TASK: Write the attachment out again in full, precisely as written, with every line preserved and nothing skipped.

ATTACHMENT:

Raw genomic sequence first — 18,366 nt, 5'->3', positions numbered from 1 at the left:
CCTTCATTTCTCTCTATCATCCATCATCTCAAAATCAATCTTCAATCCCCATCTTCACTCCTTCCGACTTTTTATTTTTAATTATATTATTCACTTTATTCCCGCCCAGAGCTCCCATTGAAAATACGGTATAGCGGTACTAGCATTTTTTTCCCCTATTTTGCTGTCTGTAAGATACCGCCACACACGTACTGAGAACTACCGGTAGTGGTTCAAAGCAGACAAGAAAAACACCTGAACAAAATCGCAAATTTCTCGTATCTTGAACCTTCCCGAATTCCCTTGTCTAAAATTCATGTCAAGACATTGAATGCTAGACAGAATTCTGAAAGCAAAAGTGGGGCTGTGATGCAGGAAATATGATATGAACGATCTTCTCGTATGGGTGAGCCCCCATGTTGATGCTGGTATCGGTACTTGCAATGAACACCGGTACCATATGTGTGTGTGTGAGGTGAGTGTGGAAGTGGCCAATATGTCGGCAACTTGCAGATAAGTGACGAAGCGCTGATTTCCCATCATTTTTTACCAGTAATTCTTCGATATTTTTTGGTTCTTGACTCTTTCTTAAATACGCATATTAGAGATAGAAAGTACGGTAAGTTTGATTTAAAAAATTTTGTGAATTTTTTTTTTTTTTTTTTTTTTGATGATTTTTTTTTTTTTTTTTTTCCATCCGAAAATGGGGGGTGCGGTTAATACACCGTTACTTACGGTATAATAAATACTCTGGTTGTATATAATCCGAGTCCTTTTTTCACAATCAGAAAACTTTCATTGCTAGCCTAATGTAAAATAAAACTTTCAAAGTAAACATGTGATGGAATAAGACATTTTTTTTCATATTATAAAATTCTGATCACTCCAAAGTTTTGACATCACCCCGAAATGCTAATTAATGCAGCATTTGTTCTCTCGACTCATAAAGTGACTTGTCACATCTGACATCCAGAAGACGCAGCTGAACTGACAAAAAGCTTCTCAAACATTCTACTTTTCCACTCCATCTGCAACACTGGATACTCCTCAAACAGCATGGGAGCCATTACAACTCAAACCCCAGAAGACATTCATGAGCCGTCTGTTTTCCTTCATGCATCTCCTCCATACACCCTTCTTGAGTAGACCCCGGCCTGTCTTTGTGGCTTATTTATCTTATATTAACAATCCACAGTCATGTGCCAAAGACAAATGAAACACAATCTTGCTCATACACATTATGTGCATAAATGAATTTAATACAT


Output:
Raw genomic sequence first — 18,366 nt, 5'->3', positions numbered from 1 at the left:
CCTTCATTTCTCTCTATCATCCATCATCTCAAAATCAATCTTCAATCCCCATCTTCACTCCTTCCGACTTTTTATTTTTAATTATATTATTCACTTTATTCCCGCCCAGAGCTCCCATTGAAAATACGGTATAGCGGTACTAGCATTTTTTTCCCCTATTTTGCTGTCTGTAAGATACCGCCACACACGTACTGAGAACTACCGGTAGTGGTTCAAAGCAGACAAGAAAAACACCTGAACAAAATCGCAAATTTCTCGTATCTTGAACCTTCCCGAATTCCCTTGTCTAAAATTCATGTCAAGACATTGAATGCTAGACAGAATTCTGAAAGCAAAAGTGGGGCTGTGATGCAGGAAATATGATATGAACGATCTTCTCGTATGGGTGAGCCCCCATGTTGATGCTGGTATCGGTACTTGCAATGAACACCGGTACCATATGTGTGTGTGTGAGGTGAGTGTGGAAGTGGCCAATATGTCGGCAACTTGCAGATAAGTGACGAAGCGCTGATTTCCCATCATTTTTTACCAGTAATTCTTCGATATTTTTTGGTTCTTGACTCTTTCTTAAATACGCATATTAGAGATAGAAAGTACGGTAAGTTTGATTTAAAAAATTTTGTGAATTTTTTTTTTTTTTTTTTTTTTGATGATTTTTTTTTTTTTTTTTTTCCATCCGAAAATGGGGGGTGCGGTTAATACACCGTTACTTACGGTATAATAAATACTCTGGTTGTATATAATCCGAGTCCTTTTTTCACAATCAGAAAACTTTCATTGCTAGCCTAATGTAAAATAAAACTTTCAAAGTAAACATGTGATGGAATAAGACATTTTTTTTCATATTATAAAATTCTGATCACTCCAAAGTTTTGACATCACCCCGAAATGCTAATTAATGCAGCATTTGTTCTCTCGACTCATAAAGTGACTTGTCACATCTGACATCCAGAAGACGCAGCTGAACTGACAAAAAGCTTCTCAAACATTCTACTTTTCCACTCCATCTGCAACACTGGATACTCCTCAAACAGCATGGGAGCCATTACAACTCAAACCCCAGAAGACATTCATGAGCCGTCTGTTTTCCTTCATGCATCTCCTCCATACACCCTTCTTGAGTAGACCCCGGCCTGTCTTTGTGGCTTATTTATCTTATATTAACAATCCACAGTCATGTGCCAAAGACAAATGAAACACAATCTTGCTCATACACATTATGTGCATAAATGAATTTAATACAT